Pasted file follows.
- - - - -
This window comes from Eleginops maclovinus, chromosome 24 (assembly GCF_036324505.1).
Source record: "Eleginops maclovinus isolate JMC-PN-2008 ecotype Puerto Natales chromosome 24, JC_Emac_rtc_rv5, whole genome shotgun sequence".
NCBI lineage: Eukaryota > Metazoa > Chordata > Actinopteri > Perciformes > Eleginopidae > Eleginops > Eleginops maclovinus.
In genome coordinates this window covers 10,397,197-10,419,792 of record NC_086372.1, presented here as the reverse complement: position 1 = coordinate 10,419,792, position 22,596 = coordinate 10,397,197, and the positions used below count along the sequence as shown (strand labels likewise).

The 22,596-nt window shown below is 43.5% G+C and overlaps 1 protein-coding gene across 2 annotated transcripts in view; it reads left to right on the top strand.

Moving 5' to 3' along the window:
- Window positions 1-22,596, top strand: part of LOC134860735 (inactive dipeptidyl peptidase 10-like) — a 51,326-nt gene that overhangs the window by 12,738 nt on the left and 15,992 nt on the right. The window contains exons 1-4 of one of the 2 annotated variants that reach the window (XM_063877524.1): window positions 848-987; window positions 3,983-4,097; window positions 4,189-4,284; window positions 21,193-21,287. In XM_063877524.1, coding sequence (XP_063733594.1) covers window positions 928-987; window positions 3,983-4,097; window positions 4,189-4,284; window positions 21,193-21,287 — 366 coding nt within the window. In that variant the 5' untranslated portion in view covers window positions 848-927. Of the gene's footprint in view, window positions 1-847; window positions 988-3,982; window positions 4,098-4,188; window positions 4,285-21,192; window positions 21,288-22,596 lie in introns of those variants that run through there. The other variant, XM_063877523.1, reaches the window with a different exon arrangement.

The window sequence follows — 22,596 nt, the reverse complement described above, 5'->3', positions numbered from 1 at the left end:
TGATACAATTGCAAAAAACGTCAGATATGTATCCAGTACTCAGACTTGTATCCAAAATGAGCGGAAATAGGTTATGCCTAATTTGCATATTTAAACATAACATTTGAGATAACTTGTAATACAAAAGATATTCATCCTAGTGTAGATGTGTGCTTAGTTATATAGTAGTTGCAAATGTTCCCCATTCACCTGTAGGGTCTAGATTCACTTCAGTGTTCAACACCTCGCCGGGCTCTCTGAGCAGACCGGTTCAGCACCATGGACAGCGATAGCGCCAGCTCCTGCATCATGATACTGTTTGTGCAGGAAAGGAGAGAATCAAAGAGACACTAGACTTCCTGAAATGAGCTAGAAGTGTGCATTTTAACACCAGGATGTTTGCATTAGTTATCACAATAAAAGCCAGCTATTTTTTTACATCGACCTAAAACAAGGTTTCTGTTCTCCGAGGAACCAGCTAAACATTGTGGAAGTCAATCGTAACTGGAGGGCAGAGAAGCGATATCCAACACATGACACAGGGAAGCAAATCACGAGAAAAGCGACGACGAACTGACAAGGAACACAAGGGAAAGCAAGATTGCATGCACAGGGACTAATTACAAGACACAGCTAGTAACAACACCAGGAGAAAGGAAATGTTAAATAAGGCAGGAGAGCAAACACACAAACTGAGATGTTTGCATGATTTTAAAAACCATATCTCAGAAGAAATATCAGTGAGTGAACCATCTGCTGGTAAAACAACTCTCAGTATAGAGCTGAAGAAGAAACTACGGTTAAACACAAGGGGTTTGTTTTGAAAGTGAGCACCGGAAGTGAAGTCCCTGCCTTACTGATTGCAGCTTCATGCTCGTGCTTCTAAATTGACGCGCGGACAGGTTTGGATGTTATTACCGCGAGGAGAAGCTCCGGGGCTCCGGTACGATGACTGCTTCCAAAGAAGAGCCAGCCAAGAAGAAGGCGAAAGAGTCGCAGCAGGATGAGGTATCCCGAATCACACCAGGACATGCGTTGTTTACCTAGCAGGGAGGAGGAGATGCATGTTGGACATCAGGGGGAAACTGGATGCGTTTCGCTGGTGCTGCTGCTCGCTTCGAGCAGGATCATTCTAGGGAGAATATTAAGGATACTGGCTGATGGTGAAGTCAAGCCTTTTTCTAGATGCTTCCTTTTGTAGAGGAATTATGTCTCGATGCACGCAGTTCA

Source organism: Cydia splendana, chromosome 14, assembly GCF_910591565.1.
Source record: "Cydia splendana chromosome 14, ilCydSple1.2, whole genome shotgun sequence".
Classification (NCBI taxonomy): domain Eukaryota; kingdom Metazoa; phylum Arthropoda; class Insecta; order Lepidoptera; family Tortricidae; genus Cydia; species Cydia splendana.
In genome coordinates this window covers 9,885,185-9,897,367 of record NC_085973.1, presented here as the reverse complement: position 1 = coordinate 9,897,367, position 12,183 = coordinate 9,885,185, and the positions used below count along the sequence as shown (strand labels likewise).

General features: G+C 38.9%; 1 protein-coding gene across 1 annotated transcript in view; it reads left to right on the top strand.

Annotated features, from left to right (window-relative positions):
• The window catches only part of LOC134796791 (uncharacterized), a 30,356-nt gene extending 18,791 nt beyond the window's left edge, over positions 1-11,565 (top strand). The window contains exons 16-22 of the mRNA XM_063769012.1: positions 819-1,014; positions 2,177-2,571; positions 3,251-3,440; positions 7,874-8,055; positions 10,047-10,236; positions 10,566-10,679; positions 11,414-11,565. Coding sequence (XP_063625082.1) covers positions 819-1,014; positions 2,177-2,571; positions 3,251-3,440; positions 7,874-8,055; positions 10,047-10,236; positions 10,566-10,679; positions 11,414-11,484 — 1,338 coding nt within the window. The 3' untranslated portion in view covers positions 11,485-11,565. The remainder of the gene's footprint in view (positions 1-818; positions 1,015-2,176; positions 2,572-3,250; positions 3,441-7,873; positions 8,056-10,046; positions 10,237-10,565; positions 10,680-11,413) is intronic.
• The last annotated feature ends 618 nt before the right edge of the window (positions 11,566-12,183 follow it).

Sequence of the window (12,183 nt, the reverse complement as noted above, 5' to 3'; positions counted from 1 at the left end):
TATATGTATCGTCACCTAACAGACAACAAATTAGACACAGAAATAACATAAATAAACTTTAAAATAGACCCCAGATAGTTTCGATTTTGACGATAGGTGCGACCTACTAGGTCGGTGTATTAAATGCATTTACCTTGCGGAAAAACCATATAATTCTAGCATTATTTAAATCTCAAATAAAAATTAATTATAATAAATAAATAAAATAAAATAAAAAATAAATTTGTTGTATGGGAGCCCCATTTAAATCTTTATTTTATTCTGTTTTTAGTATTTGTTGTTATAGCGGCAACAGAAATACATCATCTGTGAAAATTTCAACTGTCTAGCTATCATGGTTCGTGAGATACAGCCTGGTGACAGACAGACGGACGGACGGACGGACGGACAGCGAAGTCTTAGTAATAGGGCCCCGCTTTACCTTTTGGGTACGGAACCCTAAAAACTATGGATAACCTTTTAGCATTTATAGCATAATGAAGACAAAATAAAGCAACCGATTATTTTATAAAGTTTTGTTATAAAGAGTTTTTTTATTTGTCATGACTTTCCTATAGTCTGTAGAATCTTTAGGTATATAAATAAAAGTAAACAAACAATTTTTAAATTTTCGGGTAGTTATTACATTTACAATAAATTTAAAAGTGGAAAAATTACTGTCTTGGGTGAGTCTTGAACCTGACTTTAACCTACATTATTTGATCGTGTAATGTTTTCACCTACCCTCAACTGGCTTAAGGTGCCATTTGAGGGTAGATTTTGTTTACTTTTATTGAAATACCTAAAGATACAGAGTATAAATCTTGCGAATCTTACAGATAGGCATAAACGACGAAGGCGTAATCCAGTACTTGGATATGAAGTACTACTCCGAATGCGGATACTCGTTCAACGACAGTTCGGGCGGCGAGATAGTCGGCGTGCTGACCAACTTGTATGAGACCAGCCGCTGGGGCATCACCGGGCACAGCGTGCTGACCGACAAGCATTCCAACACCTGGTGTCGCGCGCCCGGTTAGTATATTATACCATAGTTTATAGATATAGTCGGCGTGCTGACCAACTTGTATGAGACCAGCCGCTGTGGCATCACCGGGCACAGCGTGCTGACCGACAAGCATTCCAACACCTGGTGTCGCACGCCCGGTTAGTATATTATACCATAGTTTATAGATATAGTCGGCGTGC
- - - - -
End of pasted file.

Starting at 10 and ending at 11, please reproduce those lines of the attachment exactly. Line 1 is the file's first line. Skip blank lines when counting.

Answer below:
Source organism: Cydia splendana, chromosome 14, assembly GCF_910591565.1.
Source record: "Cydia splendana chromosome 14, ilCydSple1.2, whole genome shotgun sequence".